Our first day of riding ends 60 miles north when we pull into historic Frederick, Maryland where General George Meade learned he had been appointed commander of the Union forces that would collide with Confederate forces three short days later at the crossroads town of Gettysburg. Saturday evening is spent in local sports bars and restaurants meeting fellow riders, including active and retired military men and women from all branches of the service. Phil recently retired as a sergeant from the Marine
Corps and speaks of his six tours of duty in Iraq and Afghanistan. Although he survived these tours with no physical injuries, the stories he tells and his weary eyes speak of psychological wounds that can only be felt rather than seen. I also meet Rear Admiral Margaret Kibben who serves as lead Chaplain for the Marine Corps and a group of outgoing Canadian army veterans who served as bomb disposal experts in Afghanistan along side American forces.
We leave Frederick early Sunday morning and head north into the rolling hills of northern Maryland past horse and cattle farms. This is the most beautiful and peaceful portion of the ride. The sun is up, the early spring air is fresh and the only sounds to be heard are the measured breathing and muffled conversations of fellow cyclists moving steadily towards their final destination. Several hours later we cross an unmarked border into Pennsylvania traveling the same route that Union forces followed on their way to join battle with southern forces just miles up this road. We are greeted by hundreds of local residents for lunch at the local volunteer fire company.
We gather after lunch for the final ten mile ride into Gettysburg. Large cycling groups require special permission to ride through the National Military Park. We break into groups of 25 to 30 riders for the ride across the battlefield. We pass through the outskirts of Gettysburg and quietly pedal into the park with our pace vehicle and Colonel Gadson leading the way. We ride along the eastern portion of the battlefield. To our left is a wooded hill which I recognize as Little Round Top where the 2oth Maine Infantry Regiment held off a series of desperate charges designed to break through the left flank of the Union lines 150 years ago.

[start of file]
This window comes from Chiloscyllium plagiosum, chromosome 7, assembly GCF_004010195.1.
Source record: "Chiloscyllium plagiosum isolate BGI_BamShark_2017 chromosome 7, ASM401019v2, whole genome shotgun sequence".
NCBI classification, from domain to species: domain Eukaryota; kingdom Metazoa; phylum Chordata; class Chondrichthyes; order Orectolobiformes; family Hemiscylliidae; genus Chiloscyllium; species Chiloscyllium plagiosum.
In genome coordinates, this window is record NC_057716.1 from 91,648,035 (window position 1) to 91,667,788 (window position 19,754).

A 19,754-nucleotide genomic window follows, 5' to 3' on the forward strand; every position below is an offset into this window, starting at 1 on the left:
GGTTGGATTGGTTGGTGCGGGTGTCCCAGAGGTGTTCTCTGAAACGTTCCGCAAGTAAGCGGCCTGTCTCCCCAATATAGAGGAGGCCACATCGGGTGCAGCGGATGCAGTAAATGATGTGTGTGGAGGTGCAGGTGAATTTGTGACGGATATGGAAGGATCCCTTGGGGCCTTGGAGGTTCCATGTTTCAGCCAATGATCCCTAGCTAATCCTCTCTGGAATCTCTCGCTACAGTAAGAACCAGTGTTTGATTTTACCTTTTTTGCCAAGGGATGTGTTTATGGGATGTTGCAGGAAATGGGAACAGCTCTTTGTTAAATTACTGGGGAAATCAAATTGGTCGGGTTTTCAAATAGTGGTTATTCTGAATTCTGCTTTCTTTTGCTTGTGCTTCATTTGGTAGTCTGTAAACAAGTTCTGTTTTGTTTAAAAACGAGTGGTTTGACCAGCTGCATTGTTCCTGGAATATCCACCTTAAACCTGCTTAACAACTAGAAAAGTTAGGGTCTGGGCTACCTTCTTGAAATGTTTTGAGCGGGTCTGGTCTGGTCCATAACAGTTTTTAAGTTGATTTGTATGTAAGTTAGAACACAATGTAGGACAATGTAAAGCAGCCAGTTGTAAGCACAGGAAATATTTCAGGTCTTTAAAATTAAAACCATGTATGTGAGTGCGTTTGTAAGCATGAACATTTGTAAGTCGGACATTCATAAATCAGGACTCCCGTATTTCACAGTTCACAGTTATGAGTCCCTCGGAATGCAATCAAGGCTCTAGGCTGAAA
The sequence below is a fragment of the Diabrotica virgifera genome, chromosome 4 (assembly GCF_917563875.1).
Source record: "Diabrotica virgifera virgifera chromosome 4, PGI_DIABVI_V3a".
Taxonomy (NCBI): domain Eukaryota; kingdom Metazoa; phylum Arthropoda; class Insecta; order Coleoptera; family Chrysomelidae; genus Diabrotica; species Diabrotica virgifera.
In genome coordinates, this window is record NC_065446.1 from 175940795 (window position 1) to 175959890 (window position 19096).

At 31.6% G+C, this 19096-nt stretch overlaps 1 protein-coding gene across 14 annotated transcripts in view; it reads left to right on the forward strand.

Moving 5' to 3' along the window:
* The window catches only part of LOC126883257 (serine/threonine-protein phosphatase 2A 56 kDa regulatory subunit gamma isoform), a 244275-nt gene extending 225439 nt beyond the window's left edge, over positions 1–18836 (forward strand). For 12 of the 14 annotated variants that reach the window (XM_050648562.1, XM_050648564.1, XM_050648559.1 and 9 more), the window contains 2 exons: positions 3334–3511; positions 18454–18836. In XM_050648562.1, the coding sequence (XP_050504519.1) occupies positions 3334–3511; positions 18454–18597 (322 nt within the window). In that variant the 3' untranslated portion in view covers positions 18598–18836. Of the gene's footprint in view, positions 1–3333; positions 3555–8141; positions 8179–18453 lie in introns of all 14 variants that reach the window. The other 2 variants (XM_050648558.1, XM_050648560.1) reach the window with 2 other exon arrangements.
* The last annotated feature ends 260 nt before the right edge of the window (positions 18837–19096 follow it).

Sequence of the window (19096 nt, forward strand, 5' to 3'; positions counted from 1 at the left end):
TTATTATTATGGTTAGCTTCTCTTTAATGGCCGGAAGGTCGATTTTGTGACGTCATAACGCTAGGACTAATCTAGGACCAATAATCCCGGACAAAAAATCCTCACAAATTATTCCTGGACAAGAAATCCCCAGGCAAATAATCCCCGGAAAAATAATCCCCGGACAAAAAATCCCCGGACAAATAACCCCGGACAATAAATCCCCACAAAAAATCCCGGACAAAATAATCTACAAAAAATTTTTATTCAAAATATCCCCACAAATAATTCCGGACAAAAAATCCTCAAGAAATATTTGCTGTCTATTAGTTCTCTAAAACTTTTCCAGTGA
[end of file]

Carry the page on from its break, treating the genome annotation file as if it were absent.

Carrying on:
As we ride on, we approach a group of tourists standing atop a monument honoring the Union war dead. They hear our lead vehicle and the phalanx of riders approaching and turn our way. Seeing our signs and the dozens of paralyzed and wounded veterans and active servicemen in our midst they realize they are looking at today’s American heroes who have sacrificed every bit as much as their predecessors who are honored on this hallowed battlefield. The tourists all turn our way and stand respectfully at quiet attention. As the riders acknowledge the crowd, some break into polite applause. Others appear to be wiping tears from their eyes.
We turn left and begin riding across the northern edge of the battlefield. We cross the line held by Confederate forces on July 3, 1863 moments before they launched the attack now remembered as Pickett’s Charge. We soon turn north and head toward our finishing point at Garrahy’s farm. The farm belonged to former Marine Corporal and local businessman Seamus Garrahy who hosted the finish of the Face of America Ride for five years before his death in 2012. As we approach the farm, we are greeted by hundreds of cheering spectators and Junior ROTC cadets. We are also greeted by dozens of local Marine reservists from Frederick and Harrisburg who have brought their armored vehicles and weapons for display. After a lunch of steak and beer, we pack our bikes onto waiting trucks and head back to Arlington by bus. We part in Arlington with promises to meet again this same time this year.
If you are interested in signing up for the 2014 ride, go to the 2014 Face of America website for event information and registration. In addition to the traditional ride from the Pentagon, riders can also choose to do one or two day rides that begin and end in Gettysburg. Whichever route you choose, you will encounter beautiful scenery, new friends and memories that inspire. If we generate sufficient interest in the ride, we can likely coordinate our travel arrangements to and from Arlington.